• You may also experience pain during your menstrual cycle, or experience abnormal vaginal bleeding not during your normal period.[4]
  4. Image titled Know if You Have an Ovarian Cyst Step 4
    Identify the risk factors for ovarian cysts. There are a number of possible risk factors that may lead to ovarian cysts. If any of these conditions apply to you and you experience the symptoms, you may be have ovarian cysts causing your pain or discomfort. The risk factors include:[5]
    • A history of previous cysts
    • Irregular menstrual cycles
    • Beginning menstruation younger than 12
    • Infertility or a history of infertility treatments
    • Low thyroid function
    • Treatment with tamoxifen for breast cancer
    • Smoking and use of tobacco products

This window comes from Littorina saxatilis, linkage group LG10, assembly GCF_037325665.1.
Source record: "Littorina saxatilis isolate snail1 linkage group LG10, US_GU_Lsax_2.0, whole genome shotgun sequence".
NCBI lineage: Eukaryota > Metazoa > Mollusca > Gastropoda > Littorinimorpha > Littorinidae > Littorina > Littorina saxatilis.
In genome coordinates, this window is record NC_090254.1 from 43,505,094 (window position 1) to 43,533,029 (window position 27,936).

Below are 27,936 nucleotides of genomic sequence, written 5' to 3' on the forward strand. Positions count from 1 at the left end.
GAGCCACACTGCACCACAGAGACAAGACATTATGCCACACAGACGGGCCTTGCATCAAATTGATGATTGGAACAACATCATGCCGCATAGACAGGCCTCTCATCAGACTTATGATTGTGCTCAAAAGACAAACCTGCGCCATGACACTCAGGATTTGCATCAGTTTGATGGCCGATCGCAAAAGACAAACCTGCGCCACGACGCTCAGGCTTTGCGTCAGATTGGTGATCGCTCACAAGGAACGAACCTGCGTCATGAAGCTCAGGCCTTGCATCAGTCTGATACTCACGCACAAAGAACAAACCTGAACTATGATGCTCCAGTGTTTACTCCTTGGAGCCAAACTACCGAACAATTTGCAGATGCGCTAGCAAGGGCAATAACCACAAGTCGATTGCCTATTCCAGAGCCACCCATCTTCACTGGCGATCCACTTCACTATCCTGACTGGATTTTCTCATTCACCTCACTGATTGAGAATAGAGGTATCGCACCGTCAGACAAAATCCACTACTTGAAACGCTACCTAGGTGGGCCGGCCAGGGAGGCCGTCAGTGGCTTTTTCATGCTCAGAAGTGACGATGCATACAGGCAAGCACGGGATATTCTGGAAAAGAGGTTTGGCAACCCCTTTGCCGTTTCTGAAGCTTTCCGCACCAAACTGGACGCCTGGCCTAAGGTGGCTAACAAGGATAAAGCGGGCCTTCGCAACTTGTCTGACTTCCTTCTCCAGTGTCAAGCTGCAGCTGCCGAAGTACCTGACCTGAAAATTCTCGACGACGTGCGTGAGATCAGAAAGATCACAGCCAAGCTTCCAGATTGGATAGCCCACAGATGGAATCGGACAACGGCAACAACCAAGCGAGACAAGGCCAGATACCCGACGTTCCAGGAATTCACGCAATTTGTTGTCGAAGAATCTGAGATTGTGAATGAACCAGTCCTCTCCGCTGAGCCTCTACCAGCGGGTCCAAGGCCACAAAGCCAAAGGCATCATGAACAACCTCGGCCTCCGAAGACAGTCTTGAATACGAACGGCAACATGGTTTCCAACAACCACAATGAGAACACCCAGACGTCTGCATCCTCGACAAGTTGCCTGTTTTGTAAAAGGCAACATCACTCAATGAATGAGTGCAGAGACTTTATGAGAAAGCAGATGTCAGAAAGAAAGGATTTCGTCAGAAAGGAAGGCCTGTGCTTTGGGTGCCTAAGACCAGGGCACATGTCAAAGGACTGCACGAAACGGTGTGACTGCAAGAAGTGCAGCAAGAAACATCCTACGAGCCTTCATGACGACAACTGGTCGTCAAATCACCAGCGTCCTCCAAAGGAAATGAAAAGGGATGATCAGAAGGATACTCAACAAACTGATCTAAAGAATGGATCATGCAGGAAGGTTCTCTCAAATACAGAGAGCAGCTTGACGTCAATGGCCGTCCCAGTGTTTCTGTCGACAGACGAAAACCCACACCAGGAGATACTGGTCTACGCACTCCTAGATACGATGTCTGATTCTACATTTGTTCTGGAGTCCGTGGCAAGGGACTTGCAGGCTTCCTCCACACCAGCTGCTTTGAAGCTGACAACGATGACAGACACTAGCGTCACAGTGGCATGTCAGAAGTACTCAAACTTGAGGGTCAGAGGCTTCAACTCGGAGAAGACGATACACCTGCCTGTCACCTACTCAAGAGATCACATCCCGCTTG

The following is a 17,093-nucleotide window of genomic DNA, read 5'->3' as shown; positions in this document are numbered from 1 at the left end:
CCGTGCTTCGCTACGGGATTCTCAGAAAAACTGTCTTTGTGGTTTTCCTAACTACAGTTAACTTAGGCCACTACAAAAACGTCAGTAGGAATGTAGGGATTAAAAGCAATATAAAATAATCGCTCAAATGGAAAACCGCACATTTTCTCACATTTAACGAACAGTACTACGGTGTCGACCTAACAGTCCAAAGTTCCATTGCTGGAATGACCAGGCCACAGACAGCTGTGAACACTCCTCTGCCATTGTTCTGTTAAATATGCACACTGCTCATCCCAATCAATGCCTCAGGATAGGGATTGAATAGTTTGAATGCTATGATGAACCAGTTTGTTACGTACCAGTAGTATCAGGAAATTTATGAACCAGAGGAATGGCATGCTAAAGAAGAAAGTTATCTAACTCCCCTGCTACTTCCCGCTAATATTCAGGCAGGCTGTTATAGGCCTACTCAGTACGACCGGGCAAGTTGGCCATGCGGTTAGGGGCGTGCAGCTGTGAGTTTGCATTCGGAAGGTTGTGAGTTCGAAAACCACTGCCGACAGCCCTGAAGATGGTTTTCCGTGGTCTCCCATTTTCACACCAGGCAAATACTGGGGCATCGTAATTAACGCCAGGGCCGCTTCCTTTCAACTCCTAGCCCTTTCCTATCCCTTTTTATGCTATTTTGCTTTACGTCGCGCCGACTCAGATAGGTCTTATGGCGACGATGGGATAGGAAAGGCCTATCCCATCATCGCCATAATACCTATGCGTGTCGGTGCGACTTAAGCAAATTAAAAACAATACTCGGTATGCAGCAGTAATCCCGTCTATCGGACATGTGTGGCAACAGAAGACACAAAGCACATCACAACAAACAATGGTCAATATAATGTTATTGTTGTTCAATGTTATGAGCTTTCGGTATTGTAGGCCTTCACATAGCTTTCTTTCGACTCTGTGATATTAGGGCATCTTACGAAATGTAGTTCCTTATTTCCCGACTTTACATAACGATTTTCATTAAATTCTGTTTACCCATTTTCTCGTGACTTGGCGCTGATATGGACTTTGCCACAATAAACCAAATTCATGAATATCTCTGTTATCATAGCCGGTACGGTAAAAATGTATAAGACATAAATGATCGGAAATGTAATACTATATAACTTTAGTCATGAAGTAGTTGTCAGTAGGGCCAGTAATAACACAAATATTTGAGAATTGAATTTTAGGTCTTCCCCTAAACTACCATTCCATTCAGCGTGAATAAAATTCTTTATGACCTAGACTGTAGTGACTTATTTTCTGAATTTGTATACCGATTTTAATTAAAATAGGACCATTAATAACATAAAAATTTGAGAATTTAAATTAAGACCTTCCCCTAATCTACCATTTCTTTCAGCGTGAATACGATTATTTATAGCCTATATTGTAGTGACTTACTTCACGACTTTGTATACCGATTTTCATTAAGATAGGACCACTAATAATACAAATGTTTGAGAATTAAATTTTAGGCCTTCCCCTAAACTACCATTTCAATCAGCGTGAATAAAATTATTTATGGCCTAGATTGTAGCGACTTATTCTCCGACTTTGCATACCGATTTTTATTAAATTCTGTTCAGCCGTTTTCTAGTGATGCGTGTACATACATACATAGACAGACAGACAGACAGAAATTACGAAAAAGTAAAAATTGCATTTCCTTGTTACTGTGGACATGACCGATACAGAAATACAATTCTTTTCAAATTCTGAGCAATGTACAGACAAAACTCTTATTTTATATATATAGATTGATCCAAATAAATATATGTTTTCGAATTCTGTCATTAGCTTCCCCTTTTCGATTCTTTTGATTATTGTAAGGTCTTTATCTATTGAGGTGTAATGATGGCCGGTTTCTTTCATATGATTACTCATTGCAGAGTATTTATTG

• Chronic inflammatory conditions

Method 2
Getting Medical Treatment for Ovarian Cysts

  1. Image titled Know if You Have an Ovarian Cyst Step 5
    See your doctor. If you know you have an ovarian cyst and experience either sudden abdominal pain or pain along with nausea, vomiting, and fever, call your physician or go to the ER right away. If you experience cold, clammy skin or any rapid breathing or lightheadedness, call your physician or go to the ER right away.
    • If you are postmenopausal and have an ovarian cyst, you should know that this puts you at higher risk for ovarian cancer. You should be evaluated using an ultrasound and have a blood test for CA125 and/or OVA1. These are markers for a number of different conditions, including ovarian cancer. OVA-1 is more specific for ovarian cancer. If there is any suspicion that the cyst may be cancerous, the cysts should be removed.[6]
  2. Image titled Know if You Have an Ovarian Cyst Step 6
    Have a pelvic exam. The symptoms of ovarian cysts are not diagnostic. To really know if you have an ovarian cysts, your doctor will perform a pelvic exam. Your doctor may be able to feel for swelling that is consistent with ovarian cysts.[7]